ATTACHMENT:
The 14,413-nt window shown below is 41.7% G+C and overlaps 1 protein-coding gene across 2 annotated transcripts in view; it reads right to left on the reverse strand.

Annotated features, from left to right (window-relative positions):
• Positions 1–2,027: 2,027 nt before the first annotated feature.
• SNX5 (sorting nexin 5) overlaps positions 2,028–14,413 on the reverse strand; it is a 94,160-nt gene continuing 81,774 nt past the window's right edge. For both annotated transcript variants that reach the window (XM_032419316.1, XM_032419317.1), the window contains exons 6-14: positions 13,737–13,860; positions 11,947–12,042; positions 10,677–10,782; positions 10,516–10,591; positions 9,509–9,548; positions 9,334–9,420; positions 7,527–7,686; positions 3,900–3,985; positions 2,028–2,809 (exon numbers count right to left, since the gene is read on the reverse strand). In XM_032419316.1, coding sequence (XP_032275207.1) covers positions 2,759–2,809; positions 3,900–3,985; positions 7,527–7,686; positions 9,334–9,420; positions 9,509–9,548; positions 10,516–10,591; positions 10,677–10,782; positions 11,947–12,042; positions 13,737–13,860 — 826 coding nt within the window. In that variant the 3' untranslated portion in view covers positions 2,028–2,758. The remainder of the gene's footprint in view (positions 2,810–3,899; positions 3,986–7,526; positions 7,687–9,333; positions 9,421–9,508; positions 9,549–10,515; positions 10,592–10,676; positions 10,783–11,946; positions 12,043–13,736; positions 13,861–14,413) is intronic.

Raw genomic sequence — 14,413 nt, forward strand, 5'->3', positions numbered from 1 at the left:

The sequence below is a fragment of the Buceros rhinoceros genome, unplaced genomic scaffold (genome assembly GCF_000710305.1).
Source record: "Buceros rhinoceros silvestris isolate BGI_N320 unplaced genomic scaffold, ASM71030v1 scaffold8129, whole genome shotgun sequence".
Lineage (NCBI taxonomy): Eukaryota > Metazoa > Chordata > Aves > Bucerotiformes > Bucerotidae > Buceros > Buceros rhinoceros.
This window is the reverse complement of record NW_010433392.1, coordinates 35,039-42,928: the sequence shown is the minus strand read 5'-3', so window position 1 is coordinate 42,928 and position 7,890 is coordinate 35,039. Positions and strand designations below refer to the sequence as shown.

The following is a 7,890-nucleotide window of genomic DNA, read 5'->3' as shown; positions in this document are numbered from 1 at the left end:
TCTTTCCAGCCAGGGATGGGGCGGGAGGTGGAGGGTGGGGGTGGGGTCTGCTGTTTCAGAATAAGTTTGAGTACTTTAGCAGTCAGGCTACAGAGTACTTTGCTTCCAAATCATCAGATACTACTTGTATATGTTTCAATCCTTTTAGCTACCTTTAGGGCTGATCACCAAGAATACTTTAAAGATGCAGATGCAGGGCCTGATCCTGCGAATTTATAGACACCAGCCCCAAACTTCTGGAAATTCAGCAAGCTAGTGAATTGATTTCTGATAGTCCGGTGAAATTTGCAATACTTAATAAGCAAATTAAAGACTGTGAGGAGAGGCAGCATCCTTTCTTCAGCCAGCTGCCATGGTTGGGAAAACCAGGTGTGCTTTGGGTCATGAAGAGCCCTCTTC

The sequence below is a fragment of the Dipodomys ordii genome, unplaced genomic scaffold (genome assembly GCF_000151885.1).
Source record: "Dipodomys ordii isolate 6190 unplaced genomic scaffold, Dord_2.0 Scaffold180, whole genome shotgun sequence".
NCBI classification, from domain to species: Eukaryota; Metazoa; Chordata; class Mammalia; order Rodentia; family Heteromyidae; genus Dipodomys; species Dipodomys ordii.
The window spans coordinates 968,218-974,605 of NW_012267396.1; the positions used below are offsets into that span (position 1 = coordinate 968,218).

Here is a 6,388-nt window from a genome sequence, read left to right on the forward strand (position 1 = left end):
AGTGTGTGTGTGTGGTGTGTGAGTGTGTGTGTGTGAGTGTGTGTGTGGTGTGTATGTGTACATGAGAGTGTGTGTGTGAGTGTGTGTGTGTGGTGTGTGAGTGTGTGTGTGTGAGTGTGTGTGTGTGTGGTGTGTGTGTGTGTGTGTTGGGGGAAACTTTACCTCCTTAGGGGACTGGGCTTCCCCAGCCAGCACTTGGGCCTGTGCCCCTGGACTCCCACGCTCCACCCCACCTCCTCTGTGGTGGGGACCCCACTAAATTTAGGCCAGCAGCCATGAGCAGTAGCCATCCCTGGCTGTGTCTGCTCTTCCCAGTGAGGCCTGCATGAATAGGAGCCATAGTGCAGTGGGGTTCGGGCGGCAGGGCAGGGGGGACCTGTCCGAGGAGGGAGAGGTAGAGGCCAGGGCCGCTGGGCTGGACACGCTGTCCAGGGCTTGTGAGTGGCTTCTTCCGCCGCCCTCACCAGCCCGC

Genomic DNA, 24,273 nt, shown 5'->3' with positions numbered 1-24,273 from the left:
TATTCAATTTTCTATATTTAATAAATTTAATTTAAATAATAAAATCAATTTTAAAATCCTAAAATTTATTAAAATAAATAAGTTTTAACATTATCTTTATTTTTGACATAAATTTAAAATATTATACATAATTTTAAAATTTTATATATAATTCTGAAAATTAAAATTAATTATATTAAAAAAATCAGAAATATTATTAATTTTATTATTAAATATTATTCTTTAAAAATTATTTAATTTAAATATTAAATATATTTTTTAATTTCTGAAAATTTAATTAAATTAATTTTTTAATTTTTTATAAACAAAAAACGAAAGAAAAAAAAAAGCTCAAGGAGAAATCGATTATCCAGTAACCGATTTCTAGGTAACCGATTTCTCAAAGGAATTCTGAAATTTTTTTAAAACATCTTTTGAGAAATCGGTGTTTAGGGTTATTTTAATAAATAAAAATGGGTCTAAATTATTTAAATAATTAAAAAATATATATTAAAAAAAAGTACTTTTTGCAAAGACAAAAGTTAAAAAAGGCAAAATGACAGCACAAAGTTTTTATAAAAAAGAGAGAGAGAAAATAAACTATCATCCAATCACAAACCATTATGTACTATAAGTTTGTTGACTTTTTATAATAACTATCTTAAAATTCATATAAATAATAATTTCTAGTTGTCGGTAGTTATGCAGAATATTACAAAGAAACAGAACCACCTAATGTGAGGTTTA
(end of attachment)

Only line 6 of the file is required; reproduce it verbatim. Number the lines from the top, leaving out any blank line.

The sequence below is a fragment of the Buceros rhinoceros genome, unplaced genomic scaffold (genome assembly GCF_000710305.1).